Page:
Judge P.S. Colbert implores you to please sleuth responsibly.
Our review of Blood of the Vine: Season 2, published June 14th, 2013, is also available.
"Full-bodied, yet light thrillers!"
Lebel: You like wine?
Barbaroux: No. But I need your help. I'm working on a strange case.
Benjamin Lebel (Pierre Arditi, Private Fears In Public Places) is a well-respected enologist, and authors one of France's leading wine guides. His work (largely conducted from his own Bordeaux based laboratory) keeps him very busy, and he's experiencing extreme deadline pressure when he receives a call from Commander Barbaroux, of the local Crime Squad, who requests a meeting in Lebel's lab as soon as possible.
"Could you taste this?" he asks, handing Lebel an evidence container filled with wine.
"Your lab's on strike?"
"They can't name the estate or the year," Barbaroux replies. "I heard you were an expert."
There's been a murder, you see. The victim was an elderly man, smothered to death and left lying near an arranged display of twelve wine glasses, all empty but for one, full of the vintage Pomerol just sampled by Lebel. There are apparently no other clues.
So begins the first episode ofBlood of the Vine: Season 1.
The second episode involves a clan of "Cognac royalty," whose in-fighting for control of the family business inevitably leads to murder.
Next up: Lebel's daughter Margaux (Rachel Arditi) becomes engaged to the new estate director at Chateau Barfleur, home to a network of profitable vineyards. The couple's happiness is tragically cut short when a traffic accident results in the death of Margaux's fiancee, and Lebel suspects that the "accident" was actually…murder.
The fourth and final tale concerns one of Lebel's former assistants, who, after being attacked in his cellar, wakes to find that his latest Pessac stocks have been contaminated. But is the poisoning deliberate? Well, we all know what poisoning can lead to, hmmm?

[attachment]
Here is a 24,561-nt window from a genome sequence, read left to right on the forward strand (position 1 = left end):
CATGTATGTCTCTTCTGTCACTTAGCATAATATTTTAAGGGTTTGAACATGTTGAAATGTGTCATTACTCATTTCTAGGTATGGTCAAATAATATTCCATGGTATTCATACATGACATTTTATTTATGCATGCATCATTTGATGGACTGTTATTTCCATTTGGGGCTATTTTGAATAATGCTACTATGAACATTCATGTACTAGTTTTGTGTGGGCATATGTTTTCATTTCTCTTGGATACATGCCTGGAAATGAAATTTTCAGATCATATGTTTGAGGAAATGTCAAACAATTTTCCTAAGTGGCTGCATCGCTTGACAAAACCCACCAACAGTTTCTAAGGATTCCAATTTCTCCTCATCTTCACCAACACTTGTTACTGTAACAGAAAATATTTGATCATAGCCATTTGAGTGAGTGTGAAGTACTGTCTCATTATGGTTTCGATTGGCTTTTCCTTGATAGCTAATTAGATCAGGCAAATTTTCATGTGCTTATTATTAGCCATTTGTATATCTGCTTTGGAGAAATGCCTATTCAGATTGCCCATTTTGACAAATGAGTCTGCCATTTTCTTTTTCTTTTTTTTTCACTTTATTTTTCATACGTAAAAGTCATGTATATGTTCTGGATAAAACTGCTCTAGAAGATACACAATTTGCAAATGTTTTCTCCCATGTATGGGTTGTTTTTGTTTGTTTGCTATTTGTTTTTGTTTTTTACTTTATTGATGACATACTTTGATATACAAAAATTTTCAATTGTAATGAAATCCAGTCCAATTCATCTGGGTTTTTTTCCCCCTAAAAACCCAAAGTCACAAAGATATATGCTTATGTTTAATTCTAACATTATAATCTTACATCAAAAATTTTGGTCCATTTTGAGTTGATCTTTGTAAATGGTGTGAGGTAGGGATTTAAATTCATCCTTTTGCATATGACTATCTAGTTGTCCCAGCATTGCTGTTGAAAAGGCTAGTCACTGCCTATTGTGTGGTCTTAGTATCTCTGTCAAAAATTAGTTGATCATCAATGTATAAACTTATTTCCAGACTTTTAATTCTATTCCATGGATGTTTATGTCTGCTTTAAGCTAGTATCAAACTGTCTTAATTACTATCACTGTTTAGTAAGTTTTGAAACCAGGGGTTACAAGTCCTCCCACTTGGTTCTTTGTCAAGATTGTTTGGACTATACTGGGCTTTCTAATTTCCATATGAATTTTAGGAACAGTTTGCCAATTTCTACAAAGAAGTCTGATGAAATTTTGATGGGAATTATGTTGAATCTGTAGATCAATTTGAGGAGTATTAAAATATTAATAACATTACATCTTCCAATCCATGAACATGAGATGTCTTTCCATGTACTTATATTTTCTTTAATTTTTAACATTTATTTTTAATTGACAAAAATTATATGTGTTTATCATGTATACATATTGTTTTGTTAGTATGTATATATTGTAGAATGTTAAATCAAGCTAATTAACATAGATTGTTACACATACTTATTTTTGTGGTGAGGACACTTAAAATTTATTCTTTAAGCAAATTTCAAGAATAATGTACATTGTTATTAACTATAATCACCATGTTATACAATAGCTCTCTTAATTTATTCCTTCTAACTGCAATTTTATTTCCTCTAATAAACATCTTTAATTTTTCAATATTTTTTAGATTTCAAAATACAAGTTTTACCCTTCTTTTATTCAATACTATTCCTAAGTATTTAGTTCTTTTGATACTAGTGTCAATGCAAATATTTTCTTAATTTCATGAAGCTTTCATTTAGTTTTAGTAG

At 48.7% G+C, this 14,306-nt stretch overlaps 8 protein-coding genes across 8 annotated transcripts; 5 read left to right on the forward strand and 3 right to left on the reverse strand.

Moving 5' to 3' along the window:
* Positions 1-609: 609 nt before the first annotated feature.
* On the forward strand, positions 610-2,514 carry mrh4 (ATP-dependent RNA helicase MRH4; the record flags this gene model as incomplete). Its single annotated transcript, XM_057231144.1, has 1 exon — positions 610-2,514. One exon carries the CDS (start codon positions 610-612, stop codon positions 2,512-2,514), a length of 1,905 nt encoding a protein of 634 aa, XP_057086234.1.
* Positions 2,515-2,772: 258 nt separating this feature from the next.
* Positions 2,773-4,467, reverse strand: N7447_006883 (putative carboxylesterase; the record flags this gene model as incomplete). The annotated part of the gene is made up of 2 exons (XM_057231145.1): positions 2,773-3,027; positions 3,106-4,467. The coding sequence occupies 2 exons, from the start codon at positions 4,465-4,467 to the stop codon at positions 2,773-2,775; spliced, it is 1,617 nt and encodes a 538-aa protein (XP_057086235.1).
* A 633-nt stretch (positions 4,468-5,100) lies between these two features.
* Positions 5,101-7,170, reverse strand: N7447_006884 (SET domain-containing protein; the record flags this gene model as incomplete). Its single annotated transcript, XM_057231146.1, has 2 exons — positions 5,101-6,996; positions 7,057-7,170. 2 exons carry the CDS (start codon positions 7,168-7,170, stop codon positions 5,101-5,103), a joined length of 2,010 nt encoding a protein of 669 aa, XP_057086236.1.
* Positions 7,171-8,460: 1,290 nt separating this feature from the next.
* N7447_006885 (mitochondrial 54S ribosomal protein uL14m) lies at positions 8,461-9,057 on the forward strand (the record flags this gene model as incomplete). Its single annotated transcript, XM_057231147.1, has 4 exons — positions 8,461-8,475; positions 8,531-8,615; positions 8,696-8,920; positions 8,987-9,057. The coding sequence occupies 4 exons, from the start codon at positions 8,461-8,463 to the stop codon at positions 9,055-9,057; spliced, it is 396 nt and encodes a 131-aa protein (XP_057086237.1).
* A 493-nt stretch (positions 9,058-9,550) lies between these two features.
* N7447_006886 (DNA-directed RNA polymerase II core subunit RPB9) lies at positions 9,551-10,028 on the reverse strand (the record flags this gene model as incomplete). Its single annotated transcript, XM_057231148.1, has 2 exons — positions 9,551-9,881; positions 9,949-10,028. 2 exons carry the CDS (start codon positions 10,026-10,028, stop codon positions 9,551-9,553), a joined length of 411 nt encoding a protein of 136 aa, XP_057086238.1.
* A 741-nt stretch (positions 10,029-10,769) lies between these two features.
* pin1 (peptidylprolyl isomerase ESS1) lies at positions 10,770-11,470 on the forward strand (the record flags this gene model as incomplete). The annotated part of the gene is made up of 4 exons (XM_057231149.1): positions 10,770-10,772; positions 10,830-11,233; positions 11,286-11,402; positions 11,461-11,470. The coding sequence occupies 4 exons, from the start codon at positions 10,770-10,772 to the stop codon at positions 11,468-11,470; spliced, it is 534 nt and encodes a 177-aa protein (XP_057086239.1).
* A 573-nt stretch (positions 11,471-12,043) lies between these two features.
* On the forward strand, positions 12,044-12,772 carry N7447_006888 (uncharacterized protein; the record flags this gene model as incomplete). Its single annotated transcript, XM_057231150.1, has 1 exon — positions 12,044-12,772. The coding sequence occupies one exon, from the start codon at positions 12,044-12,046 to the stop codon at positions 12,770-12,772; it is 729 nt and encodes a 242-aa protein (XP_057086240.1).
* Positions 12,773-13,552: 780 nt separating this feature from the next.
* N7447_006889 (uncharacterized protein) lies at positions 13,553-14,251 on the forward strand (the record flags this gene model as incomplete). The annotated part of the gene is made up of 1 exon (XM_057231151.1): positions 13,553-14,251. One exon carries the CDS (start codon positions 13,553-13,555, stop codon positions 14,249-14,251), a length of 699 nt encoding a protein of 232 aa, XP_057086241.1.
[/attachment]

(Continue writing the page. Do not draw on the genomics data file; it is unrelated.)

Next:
This two-disc set is sure to inspire a sense of Deja vu, not only for fans of the novels (by Jean Pierre Alaux and Noel Balen) from which the series is adapted, but also for devotees of the garden variety network television mystery shows that infested American airwaves, roughly from the 1970s through the '90s. But for the funny accents, subtitles, and the provincial architecture, one can easily be forgiven for expecting the likes of Columbo, Jessica Fletcher, or McMillan and Wife to drop in any moment and bust these cases wide open.
In common with those bygone favorites, Blood On The Vine keeps its violence to a minimum, its sexuality to mere suggestion, and fills gaps between plot developments with ham-fisted humor. Mostly though, the series succeeds on the mature charm of Arditi, who projects a strong sense of intelligence, cynical wit, and handsome virility belying the fact he's pushing seventy.
MHz Networks does a fine job delivering the picture and sound, but aside from English subtitles, this set is no-frills all the way.
About those subtitles: be prepared for a lot of them! Like the recent Maigret series (another French television import from the same distributor), this one requires quite a bit of reading (for those of us who don't Parlez-vous Francais) to keep up.
At approximately ninety minutes apiece, I found these episodes a bit longish, but otherwise pleasant enough—if somewhat interchangeable, and ultimately forgettable. Then again, the TV "mystery movie" genre has never really given me all that much of a buzz. However, if you're a connoisseur of this particular formula, then by all means…bottoms up!
Give us your feedback!
What's "fair"? Whether positive or negative, our reviews should be unbiased, informative, and critique the material on its own merits.
Scales of Justice
Studio: MHz Networks
Review content copyright © 2013 P.S. Colbert; Site design and review layout copyright © 2015 Verdict Partners LLC. All rights reserved.